Lewiston Morning Tribune|
Wednesday, December 13, 1922
Blood Poison Takes Heitman of Gifford
Starting With Small Infection, Whole Arm Is Involved in Long Illness.
Ernest Heitman, aged 40 years, died, at St. Joseph's hospital yesterday afternoon at 5 o'clock from blood poisoning. Mr. Heitman was taken to the institution last Thursday and at that time it was seen by the attending physicians that his condition was precarious. A thorough diagnosis of the man's condition was made and it was found that the only way to save his life was by amputation of the affected arm, but this was not permitted. The first signs of the disease that caused the death of this estimable man showed itself about one month ago, when a slight infection of the skin on one finger was noted. the dreaded disease made inroads on Mr. Heitman's condition and caused him much trouble, and after receiving medical treatment at Gifford, his home town, he came to Lewiston.
After his arrival here three weeks ago last Sunday Mr. Heitman placed himself under the care of a doctor, but his condition continued to grow worse, and last Thursday he, upon advice of two physicians then in attendance, entered the hospital.
The deceased is among the best known residents of the Gifford section, being engaged in farming there for almost 20 years. He was a man that took a great interest in all affairs pertaining to the advancement of his community, and his untimely death will cause deep regret among those of the section in which he lived so long.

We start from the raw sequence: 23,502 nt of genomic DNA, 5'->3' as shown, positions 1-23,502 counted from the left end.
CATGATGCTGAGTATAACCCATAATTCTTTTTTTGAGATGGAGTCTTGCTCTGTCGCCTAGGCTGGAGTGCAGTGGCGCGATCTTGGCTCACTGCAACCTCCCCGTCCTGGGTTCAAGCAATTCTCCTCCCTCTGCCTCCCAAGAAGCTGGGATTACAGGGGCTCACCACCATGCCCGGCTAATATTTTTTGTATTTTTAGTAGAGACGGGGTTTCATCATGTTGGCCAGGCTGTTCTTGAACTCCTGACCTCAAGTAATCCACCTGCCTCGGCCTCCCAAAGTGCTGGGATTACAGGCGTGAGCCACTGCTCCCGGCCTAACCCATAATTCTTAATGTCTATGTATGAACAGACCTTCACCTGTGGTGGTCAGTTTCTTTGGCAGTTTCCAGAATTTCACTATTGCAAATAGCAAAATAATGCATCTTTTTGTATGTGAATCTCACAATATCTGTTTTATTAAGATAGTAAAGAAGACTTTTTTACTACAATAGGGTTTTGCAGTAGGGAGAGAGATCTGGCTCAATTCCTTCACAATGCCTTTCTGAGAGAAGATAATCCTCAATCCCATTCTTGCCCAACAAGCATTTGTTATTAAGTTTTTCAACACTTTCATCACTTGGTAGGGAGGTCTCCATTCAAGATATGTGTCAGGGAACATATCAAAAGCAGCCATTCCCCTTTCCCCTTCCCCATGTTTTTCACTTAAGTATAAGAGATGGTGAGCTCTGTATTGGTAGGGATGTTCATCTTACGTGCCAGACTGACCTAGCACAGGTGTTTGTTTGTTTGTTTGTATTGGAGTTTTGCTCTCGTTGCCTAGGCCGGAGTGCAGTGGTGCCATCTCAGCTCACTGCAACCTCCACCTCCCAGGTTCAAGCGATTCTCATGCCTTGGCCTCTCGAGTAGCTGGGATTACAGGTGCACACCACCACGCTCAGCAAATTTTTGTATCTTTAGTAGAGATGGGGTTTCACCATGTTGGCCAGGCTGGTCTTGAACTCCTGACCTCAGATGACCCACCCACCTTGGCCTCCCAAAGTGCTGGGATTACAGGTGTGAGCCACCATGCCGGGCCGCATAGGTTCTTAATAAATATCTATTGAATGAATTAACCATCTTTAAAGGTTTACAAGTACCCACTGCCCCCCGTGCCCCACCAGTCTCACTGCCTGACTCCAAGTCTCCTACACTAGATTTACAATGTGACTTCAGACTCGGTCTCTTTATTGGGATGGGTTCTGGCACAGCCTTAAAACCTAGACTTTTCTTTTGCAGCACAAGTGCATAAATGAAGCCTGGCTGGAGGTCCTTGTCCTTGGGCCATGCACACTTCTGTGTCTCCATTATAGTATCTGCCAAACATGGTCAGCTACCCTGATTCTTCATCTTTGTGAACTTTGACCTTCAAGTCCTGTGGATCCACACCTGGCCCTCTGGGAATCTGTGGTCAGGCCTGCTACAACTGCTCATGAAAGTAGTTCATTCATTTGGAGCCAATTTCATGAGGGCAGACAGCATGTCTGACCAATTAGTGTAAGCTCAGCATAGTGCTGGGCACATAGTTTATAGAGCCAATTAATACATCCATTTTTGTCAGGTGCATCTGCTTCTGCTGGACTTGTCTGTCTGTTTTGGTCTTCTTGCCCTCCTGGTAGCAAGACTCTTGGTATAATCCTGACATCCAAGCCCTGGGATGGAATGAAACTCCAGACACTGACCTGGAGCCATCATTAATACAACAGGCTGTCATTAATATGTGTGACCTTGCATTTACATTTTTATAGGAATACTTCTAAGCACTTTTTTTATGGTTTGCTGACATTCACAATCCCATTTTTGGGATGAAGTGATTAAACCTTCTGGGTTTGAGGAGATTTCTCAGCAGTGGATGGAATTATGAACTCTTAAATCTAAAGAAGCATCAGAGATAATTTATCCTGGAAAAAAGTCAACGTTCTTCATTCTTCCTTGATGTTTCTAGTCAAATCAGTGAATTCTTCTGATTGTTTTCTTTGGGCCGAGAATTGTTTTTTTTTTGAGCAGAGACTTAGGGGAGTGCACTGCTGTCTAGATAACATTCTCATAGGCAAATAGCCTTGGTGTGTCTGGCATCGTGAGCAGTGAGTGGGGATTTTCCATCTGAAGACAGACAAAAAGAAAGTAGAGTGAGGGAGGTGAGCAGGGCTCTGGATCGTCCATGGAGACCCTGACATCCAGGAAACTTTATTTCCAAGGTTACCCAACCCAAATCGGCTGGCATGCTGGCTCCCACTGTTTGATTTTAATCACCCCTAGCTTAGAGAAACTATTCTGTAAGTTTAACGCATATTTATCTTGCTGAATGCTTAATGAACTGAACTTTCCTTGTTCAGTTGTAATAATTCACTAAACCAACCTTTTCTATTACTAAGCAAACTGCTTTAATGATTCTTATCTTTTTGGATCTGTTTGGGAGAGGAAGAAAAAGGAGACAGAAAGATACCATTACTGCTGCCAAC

Surviving are a wife and six children, Ernest, Hilda, Raymond, Carrie, Martin and Albert; his mother, Mrs. Dora Osteroh, who is visiting at the home of a daughter in Orange, Calif.; four brothers, Henry and George of this city; Louis, of Gifford; William, residing in Kansas, and five sisters, these being; Mrs. Ella Dickhoff, of this city; Mrs. Henry Weberling and Mrs. Richard Riggers, of Gifford; Mrs. Henry Sitschen, of Orange, Calif., and Mrs. Wm. Kothe, of Santa Anna, Calif.
The remains will be taken to Gifford today, the date of interment being held undecided until word is received from the family members residing at a distance.